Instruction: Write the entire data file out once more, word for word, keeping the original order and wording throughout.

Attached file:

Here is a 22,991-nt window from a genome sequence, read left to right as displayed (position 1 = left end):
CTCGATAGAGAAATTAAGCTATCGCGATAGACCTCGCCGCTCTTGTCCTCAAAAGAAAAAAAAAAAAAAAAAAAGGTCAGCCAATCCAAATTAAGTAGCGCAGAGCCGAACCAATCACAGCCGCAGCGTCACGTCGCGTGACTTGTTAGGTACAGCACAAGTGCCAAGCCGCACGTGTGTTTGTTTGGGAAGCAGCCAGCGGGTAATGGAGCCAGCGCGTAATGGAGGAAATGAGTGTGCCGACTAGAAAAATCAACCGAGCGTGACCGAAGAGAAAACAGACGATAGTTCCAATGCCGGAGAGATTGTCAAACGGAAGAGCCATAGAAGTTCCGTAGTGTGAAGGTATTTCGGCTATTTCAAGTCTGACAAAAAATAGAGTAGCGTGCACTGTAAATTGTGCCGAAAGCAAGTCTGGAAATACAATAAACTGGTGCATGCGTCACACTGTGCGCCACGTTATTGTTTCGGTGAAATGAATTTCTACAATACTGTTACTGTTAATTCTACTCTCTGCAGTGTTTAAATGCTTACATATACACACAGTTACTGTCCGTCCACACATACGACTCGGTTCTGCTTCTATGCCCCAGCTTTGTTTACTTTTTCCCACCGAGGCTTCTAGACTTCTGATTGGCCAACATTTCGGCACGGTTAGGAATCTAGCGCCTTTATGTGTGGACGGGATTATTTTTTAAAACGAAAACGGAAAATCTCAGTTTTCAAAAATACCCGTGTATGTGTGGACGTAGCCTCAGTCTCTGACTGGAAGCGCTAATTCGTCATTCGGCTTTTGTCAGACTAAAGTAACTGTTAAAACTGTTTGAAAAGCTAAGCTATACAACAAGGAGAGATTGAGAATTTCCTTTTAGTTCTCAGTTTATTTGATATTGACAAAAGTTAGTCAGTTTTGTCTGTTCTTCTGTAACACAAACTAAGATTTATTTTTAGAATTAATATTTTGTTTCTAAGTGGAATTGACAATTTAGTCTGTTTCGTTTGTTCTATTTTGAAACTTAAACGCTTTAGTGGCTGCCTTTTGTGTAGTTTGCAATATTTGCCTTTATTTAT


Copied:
Here is a 22,991-nt window from a genome sequence, read left to right as displayed (position 1 = left end):
CTCGATAGAGAAATTAAGCTATCGCGATAGACCTCGCCGCTCTTGTCCTCAAAAGAAAAAAAAAAAAAAAAAAAGGTCAGCCAATCCAAATTAAGTAGCGCAGAGCCGAACCAATCACAGCCGCAGCGTCACGTCGCGTGACTTGTTAGGTACAGCACAAGTGCCAAGCCGCACGTGTGTTTGTTTGGGAAGCAGCCAGCGGGTAATGGAGCCAGCGCGTAATGGAGGAAATGAGTGTGCCGACTAGAAAAATCAACCGAGCGTGACCGAAGAGAAAACAGACGATAGTTCCAATGCCGGAGAGATTGTCAAACGGAAGAGCCATAGAAGTTCCGTAGTGTGAAGGTATTTCGGCTATTTCAAGTCTGACAAAAAATAGAGTAGCGTGCACTGTAAATTGTGCCGAAAGCAAGTCTGGAAATACAATAAACTGGTGCATGCGTCACACTGTGCGCCACGTTATTGTTTCGGTGAAATGAATTTCTACAATACTGTTACTGTTAATTCTACTCTCTGCAGTGTTTAAATGCTTACATATACACACAGTTACTGTCCGTCCACACATACGACTCGGTTCTGCTTCTATGCCCCAGCTTTGTTTACTTTTTCCCACCGAGGCTTCTAGACTTCTGATTGGCCAACATTTCGGCACGGTTAGGAATCTAGCGCCTTTATGTGTGGACGGGATTATTTTTTAAAACGAAAACGGAAAATCTCAGTTTTCAAAAATACCCGTGTATGTGTGGACGTAGCCTCAGTCTCTGACTGGAAGCGCTAATTCGTCATTCGGCTTTTGTCAGACTAAAGTAACTGTTAAAACTGTTTGAAAAGCTAAGCTATACAACAAGGAGAGATTGAGAATTTCCTTTTAGTTCTCAGTTTATTTGATATTGACAAAAGTTAGTCAGTTTTGTCTGTTCTTCTGTAACACAAACTAAGATTTATTTTTAGAATTAATATTTTGTTTCTAAGTGGAATTGACAATTTAGTCTGTTTCGTTTGTTCTATTTTGAAACTTAAACGCTTTAGTGGCTGCCTTTTGTGTAGTTTGCAATATTTGCCTTTATTTAT